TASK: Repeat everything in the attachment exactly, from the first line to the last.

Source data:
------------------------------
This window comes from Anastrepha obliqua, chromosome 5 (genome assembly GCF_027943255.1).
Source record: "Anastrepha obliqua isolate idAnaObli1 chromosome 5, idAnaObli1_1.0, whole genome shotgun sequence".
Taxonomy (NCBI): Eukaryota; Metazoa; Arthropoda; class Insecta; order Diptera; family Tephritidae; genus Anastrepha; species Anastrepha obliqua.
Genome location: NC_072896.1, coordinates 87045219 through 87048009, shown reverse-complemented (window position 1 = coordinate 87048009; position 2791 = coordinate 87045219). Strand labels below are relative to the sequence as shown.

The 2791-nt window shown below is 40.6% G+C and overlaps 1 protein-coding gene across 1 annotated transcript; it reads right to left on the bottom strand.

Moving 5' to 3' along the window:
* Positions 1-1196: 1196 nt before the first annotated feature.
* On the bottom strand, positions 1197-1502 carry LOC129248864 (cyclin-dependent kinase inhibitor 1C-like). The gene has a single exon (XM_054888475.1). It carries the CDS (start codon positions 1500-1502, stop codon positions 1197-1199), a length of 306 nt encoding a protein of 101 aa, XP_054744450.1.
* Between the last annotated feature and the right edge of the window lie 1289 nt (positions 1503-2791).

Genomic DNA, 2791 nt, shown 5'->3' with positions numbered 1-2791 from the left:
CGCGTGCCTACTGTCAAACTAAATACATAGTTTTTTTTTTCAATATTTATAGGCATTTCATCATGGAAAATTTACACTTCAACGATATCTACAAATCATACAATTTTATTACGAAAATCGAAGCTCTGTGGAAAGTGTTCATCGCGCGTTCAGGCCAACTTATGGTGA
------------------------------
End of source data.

This window comes from Anastrepha obliqua, chromosome 5 (genome assembly GCF_027943255.1).
Source record: "Anastrepha obliqua isolate idAnaObli1 chromosome 5, idAnaObli1_1.0, whole genome shotgun sequence".
Taxonomy (NCBI): Eukaryota; Metazoa; Arthropoda; class Insecta; order Diptera; family Tephritidae; genus Anastrepha; species Anastrepha obliqua.
Genome location: NC_072896.1, coordinates 87045219 through 87048009, shown reverse-complemented (window position 1 = coordinate 87048009; position 2791 = coordinate 87045219). Strand labels below are relative to the sequence as shown.

The 2791-nt window shown below is 40.6% G+C and overlaps 1 protein-coding gene across 1 annotated transcript; it reads right to left on the bottom strand.

Moving 5' to 3' along the window:
* Positions 1-1196: 1196 nt before the first annotated feature.
* On the bottom strand, positions 1197-1502 carry LOC129248864 (cyclin-dependent kinase inhibitor 1C-like). The gene has a single exon (XM_054888475.1). It carries the CDS (start codon positions 1500-1502, stop codon positions 1197-1199), a length of 306 nt encoding a protein of 101 aa, XP_054744450.1.
* Between the last annotated feature and the right edge of the window lie 1289 nt (positions 1503-2791).

Genomic DNA, 2791 nt, shown 5'->3' with positions numbered 1-2791 from the left:
CGCGTGCCTACTGTCAAACTAAATACATAGTTTTTTTTTTCAATATTTATAGGCATTTCATCATGGAAAATTTACACTTCAACGATATCTACAAATCATACAATTTTATTACGAAAATCGAAGCTCTGTGGAAAGTGTTCATCGCGCGTTCAGGCCAACTTATGGTGA